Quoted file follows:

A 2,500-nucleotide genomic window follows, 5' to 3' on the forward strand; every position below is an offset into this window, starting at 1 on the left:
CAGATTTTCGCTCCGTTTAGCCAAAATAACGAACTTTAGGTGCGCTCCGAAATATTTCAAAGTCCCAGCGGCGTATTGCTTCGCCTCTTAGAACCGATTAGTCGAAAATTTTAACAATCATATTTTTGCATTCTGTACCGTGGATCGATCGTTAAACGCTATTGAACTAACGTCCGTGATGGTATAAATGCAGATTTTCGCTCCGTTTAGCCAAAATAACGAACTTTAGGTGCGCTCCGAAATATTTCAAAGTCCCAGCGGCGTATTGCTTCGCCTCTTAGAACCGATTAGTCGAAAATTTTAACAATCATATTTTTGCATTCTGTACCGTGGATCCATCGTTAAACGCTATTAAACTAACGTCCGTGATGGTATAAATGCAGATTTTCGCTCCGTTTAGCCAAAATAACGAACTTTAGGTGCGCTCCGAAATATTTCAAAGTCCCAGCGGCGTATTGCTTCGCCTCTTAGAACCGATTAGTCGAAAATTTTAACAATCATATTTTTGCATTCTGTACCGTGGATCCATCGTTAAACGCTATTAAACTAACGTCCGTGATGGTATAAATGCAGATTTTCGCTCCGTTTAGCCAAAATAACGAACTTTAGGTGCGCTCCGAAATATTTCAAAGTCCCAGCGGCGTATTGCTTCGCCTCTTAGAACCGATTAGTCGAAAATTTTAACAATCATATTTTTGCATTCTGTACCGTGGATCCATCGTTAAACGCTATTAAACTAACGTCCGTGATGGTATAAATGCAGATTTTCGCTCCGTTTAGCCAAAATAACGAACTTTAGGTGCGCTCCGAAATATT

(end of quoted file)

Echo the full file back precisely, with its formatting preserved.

A 2,500-nucleotide genomic window follows, 5' to 3' on the forward strand; every position below is an offset into this window, starting at 1 on the left:
CAGATTTTCGCTCCGTTTAGCCAAAATAACGAACTTTAGGTGCGCTCCGAAATATTTCAAAGTCCCAGCGGCGTATTGCTTCGCCTCTTAGAACCGATTAGTCGAAAATTTTAACAATCATATTTTTGCATTCTGTACCGTGGATCGATCGTTAAACGCTATTGAACTAACGTCCGTGATGGTATAAATGCAGATTTTCGCTCCGTTTAGCCAAAATAACGAACTTTAGGTGCGCTCCGAAATATTTCAAAGTCCCAGCGGCGTATTGCTTCGCCTCTTAGAACCGATTAGTCGAAAATTTTAACAATCATATTTTTGCATTCTGTACCGTGGATCCATCGTTAAACGCTATTAAACTAACGTCCGTGATGGTATAAATGCAGATTTTCGCTCCGTTTAGCCAAAATAACGAACTTTAGGTGCGCTCCGAAATATTTCAAAGTCCCAGCGGCGTATTGCTTCGCCTCTTAGAACCGATTAGTCGAAAATTTTAACAATCATATTTTTGCATTCTGTACCGTGGATCCATCGTTAAACGCTATTAAACTAACGTCCGTGATGGTATAAATGCAGATTTTCGCTCCGTTTAGCCAAAATAACGAACTTTAGGTGCGCTCCGAAATATTTCAAAGTCCCAGCGGCGTATTGCTTCGCCTCTTAGAACCGATTAGTCGAAAATTTTAACAATCATATTTTTGCATTCTGTACCGTGGATCCATCGTTAAACGCTATTAAACTAACGTCCGTGATGGTATAAATGCAGATTTTCGCTCCGTTTAGCCAAAATAACGAACTTTAGGTGCGCTCCGAAATATT